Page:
No doubt many will find director Darren Aronofsky’s transgressive vision overwrought, but the film is undeniably powerful.
mother!, directed by Darren Aronofsky. Screening at Kendall Square Cinema and the Coolidge Corner Theatre.
By Tim Jackson
In mother!, Darren Aronofsky takes Jean Paul Sartre’s declaration that “Hell is other people” to an extreme. Jennifer Lawrence (‘mother’) lives in a ramshackle old house with her much older husband (‘husband’), played by Javier Bardem. She is trying to create a nice home out of this rambling structure, while he struggles to make it as a writer. We’ve barely met the two when out of nowhere a crusty visitor appears at the door (Ed Harris as ‘man’). Much to the consternation of ‘mother,’ ‘husband’ invites ‘man’ to stay the night. Soon ‘man’ is joined by his wife (Michelle Pfeiffer as ‘woman’). The unwanted visitors become increasingly invasive. When two sons show up (‘younger brother’ and ‘oldest son’), savaging one another and arguing about their parents’ estate, things take a more violent turn. Brian and Domnhall Gleeson (sons of the actor Brendan Gleeson) play the battling brothers. At first, what felt like an Edward Albee play (A Delicate Balance, anyone?) evolves into, among other things, a Cain and Abel scenario as the film roars from the absurd to the biblical and then on to the apocalyptic.
Aronofsky, the director of Black Swan and Requiem for a Dream, pummels us with allegory and symbols. Plot? Psychology? Forget about them. They are not of interest. The film’s initial images suggest the primal mayhem to come: Lawrence’s face, ravaged and burned, stares out — the title comes up. We see the interior of a burned house; a charred figure, lying in bed, rises up. It is ‘mother.’ Bardem stares into a crystal. Lawrence plasters a white wall. Is this mysterious space the tabula rasa for an unfolding act of creation? In the wall, she sees a pulsating organ: is this a fetus or perhaps a heart? Lawrence is photographed dressed in diaphanous robes like a beatific Earth Mother. Finally, ‘mother’ sits calmly as her ‘husband,’ frustrated by writer’s block, fidgets about. Bardem’s goofy smile can change to menace in an instant. He declares love for his much younger wife, yet he ignores everything she says. What he desperately needs are the presence of other people, who arrive at the home in growing numbers. Mother wants isolation and peace, a place where she can tend her own garden. Nurturing ‘mother’ and tyrant father explode into a fierce conflict that takes on mythic proportions. She becomes a symbol of a much abused planet; he is a vengeful and petty god.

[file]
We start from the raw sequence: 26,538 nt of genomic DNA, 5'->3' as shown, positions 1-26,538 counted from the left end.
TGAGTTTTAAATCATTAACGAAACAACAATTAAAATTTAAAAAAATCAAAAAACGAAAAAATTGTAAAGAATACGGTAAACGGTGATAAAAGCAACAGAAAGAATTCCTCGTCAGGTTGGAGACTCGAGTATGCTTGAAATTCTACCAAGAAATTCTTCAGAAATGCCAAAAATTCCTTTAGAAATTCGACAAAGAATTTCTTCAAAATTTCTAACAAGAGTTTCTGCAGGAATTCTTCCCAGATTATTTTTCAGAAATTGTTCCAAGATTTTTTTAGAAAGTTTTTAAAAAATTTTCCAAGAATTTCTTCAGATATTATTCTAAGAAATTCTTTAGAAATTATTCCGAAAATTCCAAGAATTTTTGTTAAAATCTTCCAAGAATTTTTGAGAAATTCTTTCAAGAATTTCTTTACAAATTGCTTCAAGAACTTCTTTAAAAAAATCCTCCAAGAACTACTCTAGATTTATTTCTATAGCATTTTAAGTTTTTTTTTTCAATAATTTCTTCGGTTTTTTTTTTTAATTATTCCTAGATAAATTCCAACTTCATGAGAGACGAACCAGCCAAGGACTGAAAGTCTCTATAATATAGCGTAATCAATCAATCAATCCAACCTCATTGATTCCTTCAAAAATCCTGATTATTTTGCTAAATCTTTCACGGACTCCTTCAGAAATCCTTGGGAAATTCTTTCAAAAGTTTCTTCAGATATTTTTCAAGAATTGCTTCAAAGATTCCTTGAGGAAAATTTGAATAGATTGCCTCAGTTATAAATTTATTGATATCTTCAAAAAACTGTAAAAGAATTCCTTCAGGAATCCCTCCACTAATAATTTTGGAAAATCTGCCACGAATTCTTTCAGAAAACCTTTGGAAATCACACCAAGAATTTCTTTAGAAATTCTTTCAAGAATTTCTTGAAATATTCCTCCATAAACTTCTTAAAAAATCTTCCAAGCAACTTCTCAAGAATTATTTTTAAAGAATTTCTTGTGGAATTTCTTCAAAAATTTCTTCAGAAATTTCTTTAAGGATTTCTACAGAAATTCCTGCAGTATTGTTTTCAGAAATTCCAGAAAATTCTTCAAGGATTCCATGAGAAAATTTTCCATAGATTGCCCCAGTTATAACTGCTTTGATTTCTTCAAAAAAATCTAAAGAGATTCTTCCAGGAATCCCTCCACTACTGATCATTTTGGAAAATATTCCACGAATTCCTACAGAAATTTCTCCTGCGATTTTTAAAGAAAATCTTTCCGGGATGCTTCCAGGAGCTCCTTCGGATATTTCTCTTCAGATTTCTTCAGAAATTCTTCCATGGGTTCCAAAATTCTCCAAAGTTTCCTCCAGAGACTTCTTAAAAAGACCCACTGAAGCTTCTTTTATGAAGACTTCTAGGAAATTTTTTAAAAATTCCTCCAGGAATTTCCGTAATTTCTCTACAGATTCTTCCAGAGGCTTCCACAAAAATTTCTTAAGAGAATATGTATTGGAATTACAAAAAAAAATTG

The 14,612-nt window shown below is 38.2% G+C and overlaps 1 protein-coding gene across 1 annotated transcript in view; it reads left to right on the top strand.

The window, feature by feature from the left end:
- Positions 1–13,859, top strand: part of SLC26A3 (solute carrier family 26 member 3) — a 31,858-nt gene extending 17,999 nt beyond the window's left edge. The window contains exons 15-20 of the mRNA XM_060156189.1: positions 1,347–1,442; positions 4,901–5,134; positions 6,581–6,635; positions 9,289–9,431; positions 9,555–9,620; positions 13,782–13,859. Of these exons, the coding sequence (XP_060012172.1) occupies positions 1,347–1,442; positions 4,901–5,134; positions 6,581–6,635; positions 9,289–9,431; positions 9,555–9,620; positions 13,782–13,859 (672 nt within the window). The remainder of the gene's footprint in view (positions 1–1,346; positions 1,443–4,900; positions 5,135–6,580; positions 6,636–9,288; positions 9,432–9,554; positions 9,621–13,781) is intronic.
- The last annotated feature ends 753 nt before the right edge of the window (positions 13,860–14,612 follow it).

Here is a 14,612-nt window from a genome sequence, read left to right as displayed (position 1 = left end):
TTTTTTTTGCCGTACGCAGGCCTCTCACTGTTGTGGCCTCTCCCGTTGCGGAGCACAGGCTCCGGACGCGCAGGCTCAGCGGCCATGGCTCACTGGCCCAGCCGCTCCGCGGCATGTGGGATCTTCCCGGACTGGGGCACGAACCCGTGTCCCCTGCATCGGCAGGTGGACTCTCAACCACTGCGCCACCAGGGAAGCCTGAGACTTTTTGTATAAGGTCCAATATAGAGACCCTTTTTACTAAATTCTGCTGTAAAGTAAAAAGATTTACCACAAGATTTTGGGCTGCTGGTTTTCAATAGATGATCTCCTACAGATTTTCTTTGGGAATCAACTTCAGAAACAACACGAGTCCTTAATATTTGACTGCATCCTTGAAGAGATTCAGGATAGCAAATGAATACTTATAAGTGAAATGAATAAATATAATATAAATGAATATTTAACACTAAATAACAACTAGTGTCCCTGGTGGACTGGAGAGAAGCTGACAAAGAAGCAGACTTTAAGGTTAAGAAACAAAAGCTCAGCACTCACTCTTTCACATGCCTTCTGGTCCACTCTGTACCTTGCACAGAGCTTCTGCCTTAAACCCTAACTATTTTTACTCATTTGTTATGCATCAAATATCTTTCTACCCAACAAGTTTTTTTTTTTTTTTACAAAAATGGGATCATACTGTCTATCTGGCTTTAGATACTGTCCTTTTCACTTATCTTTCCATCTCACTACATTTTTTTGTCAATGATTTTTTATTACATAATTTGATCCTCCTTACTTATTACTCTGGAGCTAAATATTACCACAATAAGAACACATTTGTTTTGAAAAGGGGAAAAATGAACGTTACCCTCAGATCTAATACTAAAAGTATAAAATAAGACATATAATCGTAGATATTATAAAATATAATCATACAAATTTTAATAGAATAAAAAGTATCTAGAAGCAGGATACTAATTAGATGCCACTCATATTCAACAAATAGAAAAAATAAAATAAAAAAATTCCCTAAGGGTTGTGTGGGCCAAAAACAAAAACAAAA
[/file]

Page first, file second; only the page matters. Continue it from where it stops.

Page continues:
Scenes evolve into mind-blowing chaos. The numerous visitors multiply like mad, a global explosion. The communal swarm develops an insatiable desire to own a piece of the author and they begin ripping apart the interior of the house. As his ego is fed the husband becomes more godlike and lunatic The trajectory of the film is a relentless slide toward a horrific Armageddon. The narrative serves up a Hieronymus Bosch procession of mobs and atrocities, images that mirror the mind-deadening pickings on the internet, cell phones, TV news and reality shows, the bloody and sadistic fare served up in endless walking dead, zombie, and doomsday film scenarios. mother! is a contemporary Garden of Earthly Delights.
At the center of the pandemonium is Lawrence, shot close up with a handheld camera that follows her every move, often hovering only inches from her face. Her wounded innocence is meant to sear itself into the viewer’s consciousness. We experience the mayhem from her vantage point. The actress immerses herself in this difficult role. Like Mother Earth herself, she periodically renews hope, only to be battered back into despair by new catastrophes. Both Lars von Trier (in Dancer in the Dark with Bjork and in Antichrist and Nymphomaniac with Charlotte Gainsbourg) and Aronofsky (with Ellen Burstyn in Requiem for a Dream and Natalie Portman in Black Swan) can put actresses through the ringer. The fact that women are at the center of this struggle for civilization (or what’s left of it) brings to mind the “dissident feminism” of controversial thinker Camille Paglia. Women hunger for civilization, while men hunger for brute action. Similarly, the film’s ‘mother’ energizes the natural world, only to be beaten into helplessness by destructive males. In Sexual Personae, Paglia argues:
Cinema is sexual showing. Plot and dialogue are word baggage. Cinema, the most eye-intense of genres, has restored pagan antiquities’ cultic exhibitionism. Spectacle is the pagan cult of the eye.
I favor mother!’s transgressive vision. Many will no doubt find it overwrought. But the film is not without a kind of dreadful black humor that comes from its excesses, its blatant symbolism, and the haunted house clichés. Its combination of outrage and humor get under your skin. If it takes Aronofsky’s utterly mad pagan ritual to wake up a complacent public fed on a sleep-inducing diet of numbskull comedies, faux superhero mythologies, and space operas – bring it on.
Tim Jackson was an assistant professor of Digital Film and Video for 20 years. His music career in Boston began in the 1970s and includes some 20 groups, recordings, national and international tours, and contributions to film soundtracks. He studied theater and English as an undergraduate, and has also worked helter skelter as an actor and member of SAG and AFTRA since the 1980s. He has directed three feature documentaries: Chaos and Order: Making American Theater about the American Repertory Theater; Radical Jesters, which profiles the practices of 11 interventionist artists and agit-prop performance groups; When Things Go Wrong: The Robin Lane Story, and the short film The American Gurner. He is a member of the Boston Society of Film Critics. You can read more of his work on his blog.